Love Avoidant Strategies in Intimacy Anorexia: The Silent Treatment

A man and his wife are sitting on a couch.  Man is giving his wife the silent treatment.
Do you get the silent treatment when you try to connect with your intimacy anorexic?

Intimacy anorexia is a term coined by sexual addiction recovery expert Doug Weiss to describe the active withholding of emotional, sexual and/or spiritual intimacy in the recovering couples he worked with. It is my belief that intimacy anorexia is particularly virulent subcategory of a more general relational pattern best described by recovery pioneer Pia Mellody as love avoidance.

The love avoidant-intimacy anorexic uses multiple blocking strategies to create and maintain distance in his relationship; the silent treatment is one of the favorites. The intimacy anorexic puts up a wall to sever the flow of meaningful communication in the relationship. While the wall kills any energy for verbal communication, the intimacy anorexic’s nonverbal communication is screaming with either icy indifference or anger: “I’m in control,” “Your needs don’t matter,” “I’m shutting you out.”

Although women are equally capable of intimacy anorexia, in my particular counseling practice the female partner is much more likely to present for help with intimacy deprivation as a result of the relationship walls of her intimacy anorexic spouse. Therefore, the following observations are more characteristic of the male love avoidant-intimacy anorexia relationship pattern.

The silent treatment can occur on a continuum. At one end of the continuum, the intimacy anorexic may abruptly change the subject when his partner tries to discuss something important to her. Although the intimacy anorexic hides behind a veil of superficial words, notice that there is no verbal acknowledgement of his partner’s desire to discuss a matter close to her heart. His body language communicates that there is no deeper connection; there is no emotional intimacy.

Further along the silent treatment continuum is the token monosyllabic muttering that conveys a, “I’m going to give you the bare minimum” nonverbal message. This can progress to physically removing himself to block any attempt at communication by his partner.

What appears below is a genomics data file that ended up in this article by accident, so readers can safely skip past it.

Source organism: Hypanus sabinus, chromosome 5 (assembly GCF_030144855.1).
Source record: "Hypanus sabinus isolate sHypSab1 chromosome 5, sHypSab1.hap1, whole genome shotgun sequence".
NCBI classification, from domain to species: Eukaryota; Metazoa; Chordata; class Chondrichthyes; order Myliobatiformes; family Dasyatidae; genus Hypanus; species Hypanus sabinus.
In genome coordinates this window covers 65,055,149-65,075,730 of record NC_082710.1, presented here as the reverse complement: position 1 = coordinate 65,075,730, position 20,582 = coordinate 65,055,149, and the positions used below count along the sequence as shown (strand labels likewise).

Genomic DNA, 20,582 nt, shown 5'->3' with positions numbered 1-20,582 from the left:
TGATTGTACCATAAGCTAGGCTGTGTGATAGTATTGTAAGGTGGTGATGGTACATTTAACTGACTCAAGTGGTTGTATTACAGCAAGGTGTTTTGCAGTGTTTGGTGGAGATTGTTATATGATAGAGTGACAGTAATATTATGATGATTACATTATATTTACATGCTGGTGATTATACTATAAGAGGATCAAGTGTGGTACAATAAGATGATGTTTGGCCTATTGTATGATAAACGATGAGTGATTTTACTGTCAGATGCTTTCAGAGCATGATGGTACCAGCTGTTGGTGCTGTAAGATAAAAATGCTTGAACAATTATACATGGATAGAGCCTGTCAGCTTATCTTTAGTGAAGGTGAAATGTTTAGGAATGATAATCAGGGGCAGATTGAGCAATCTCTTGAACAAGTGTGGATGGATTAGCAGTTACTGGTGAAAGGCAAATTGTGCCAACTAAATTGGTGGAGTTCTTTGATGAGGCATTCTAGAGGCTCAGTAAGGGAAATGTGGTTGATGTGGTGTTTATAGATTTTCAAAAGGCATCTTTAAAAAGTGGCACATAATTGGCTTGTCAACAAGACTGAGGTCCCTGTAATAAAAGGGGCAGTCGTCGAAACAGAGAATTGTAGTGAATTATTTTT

The form of silent treatment that seems to be by far the most painful to the intimacy deprived partners I counsel is the stony silence that shouts, “No matter how much physical distance is between us right now, there are miles between us in our relationship – and only I will decide if that will change!” If you are the intimacy deprived partner, regardless of whether you are experiencing despair or anger, you are painfully aware of how powerless you feel over the situation.

Relationship expert John Gottman considers the silent treatment, or stonewalling as he calls it, a
sign of serious disturbance in a marriage. In fact, it’s one of four predictors of divorce. The other three include contempt, criticism and defensiveness.

In my experience, however, I’ve noticed that the love avoidant-intimacy anorexic is only superficially disturbed by the silent treatment, whether he is on the giving end or the receiving end. This is because for the intimacy anorexic the silent treatment is a tool to get what he really wants – distance. From the anorexic’s perspective, distance actually stabilizes the relationship. In the swimming pool of committed relationships, the anorexic wants to be in the pool, but only wants to stay in the shallow end.

Avoiding the deep end allows the intimacy anorexic to remain in control and to remain emotionally safe. If you believe, as I do, that a willingness to be emotionally vulnerable is a prerequisite for true intimacy, then intimacy anorexia also involves vulnerability anorexia. The love avoidant-intimacy anorexic is unwilling to be vulnerable in either the relationship or in marital therapy.

This is why traditional marriage therapy so often fails when intimacy anorexia is the underlying culprit. The intimacy anorexic will have no real motivation to end the silent treatment because it has been successful in creating distance from his partner. Moreover, working on the issues generating the silent treatment will be ineffective because the issues are just an excuse to use the distance creating strategy.

Psychotherapists trained to treat intimacy anorexia generally require a commitment to change the intimacy anorexic behavior before addressing the underlying issues causing the anorexia. The underlying fear can’t readily be dealt with as long as the anorexic behavior is still active because the intimacy anorexia strategies help the anorexic avoid the underlying fear. More importantly, insisting on behavior change first, puts an end to the ongoing intimacy deprivation of the spouse.

If your relationship is suffering from intimacy anorexia I urge you to seek out a psychotherapist who understands the dynamics of love avoidance and intimacy anorexia. To find a psychotherapist trained in treating intimacy anorexia and intimacy deprivation, contact the American Association of Sex Addiction Therapy.

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